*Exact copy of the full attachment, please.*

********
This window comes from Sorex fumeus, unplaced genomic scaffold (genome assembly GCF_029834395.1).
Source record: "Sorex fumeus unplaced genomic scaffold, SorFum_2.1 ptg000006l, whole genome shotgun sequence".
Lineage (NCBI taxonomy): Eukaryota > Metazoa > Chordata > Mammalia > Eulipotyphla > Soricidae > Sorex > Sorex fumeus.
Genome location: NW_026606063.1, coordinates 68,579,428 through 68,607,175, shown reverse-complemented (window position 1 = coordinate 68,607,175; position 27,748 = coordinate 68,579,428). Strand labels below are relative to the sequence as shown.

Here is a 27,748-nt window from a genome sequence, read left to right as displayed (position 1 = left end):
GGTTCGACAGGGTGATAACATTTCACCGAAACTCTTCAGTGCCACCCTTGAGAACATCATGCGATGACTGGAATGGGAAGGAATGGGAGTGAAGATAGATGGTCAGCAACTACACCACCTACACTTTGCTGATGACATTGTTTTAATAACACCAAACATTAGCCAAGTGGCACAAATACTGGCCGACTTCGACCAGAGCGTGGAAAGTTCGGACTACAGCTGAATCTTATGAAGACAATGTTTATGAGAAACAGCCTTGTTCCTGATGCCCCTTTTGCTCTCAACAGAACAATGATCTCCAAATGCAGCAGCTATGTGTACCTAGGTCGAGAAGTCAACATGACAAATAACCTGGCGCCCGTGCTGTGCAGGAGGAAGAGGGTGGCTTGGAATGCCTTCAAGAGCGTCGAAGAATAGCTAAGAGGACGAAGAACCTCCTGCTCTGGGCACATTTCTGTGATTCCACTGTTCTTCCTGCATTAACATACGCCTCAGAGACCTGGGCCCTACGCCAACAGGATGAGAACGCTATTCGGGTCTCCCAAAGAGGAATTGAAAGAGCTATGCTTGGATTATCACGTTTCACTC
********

This window comes from Sorex fumeus, unplaced genomic scaffold (genome assembly GCF_029834395.1).
Source record: "Sorex fumeus unplaced genomic scaffold, SorFum_2.1 ptg000006l, whole genome shotgun sequence".
Lineage (NCBI taxonomy): Eukaryota > Metazoa > Chordata > Mammalia > Eulipotyphla > Soricidae > Sorex > Sorex fumeus.
Genome location: NW_026606063.1, coordinates 68,579,428 through 68,607,175, shown reverse-complemented (window position 1 = coordinate 68,607,175; position 27,748 = coordinate 68,579,428). Strand labels below are relative to the sequence as shown.

Here is a 27,748-nt window from a genome sequence, read left to right as displayed (position 1 = left end):
GGTTCGACAGGGTGATAACATTTCACCGAAACTCTTCAGTGCCACCCTTGAGAACATCATGCGATGACTGGAATGGGAAGGAATGGGAGTGAAGATAGATGGTCAGCAACTACACCACCTACACTTTGCTGATGACATTGTTTTAATAACACCAAACATTAGCCAAGTGGCACAAATACTGGCCGACTTCGACCAGAGCGTGGAAAGTTCGGACTACAGCTGAATCTTATGAAGACAATGTTTATGAGAAACAGCCTTGTTCCTGATGCCCCTTTTGCTCTCAACAGAACAATGATCTCCAAATGCAGCAGCTATGTGTACCTAGGTCGAGAAGTCAACATGACAAATAACCTGGCGCCCGTGCTGTGCAGGAGGAAGAGGGTGGCTTGGAATGCCTTCAAGAGCGTCGAAGAATAGCTAAGAGGACGAAGAACCTCCTGCTCTGGGCACATTTCTGTGATTCCACTGTTCTTCCTGCATTAACATACGCCTCAGAGACCTGGGCCCTACGCCAACAGGATGAGAACGCTATTCGGGTCTCCCAAAGAGGAATTGAAAGAGCTATGCTTGGATTATCACGTTTCACTC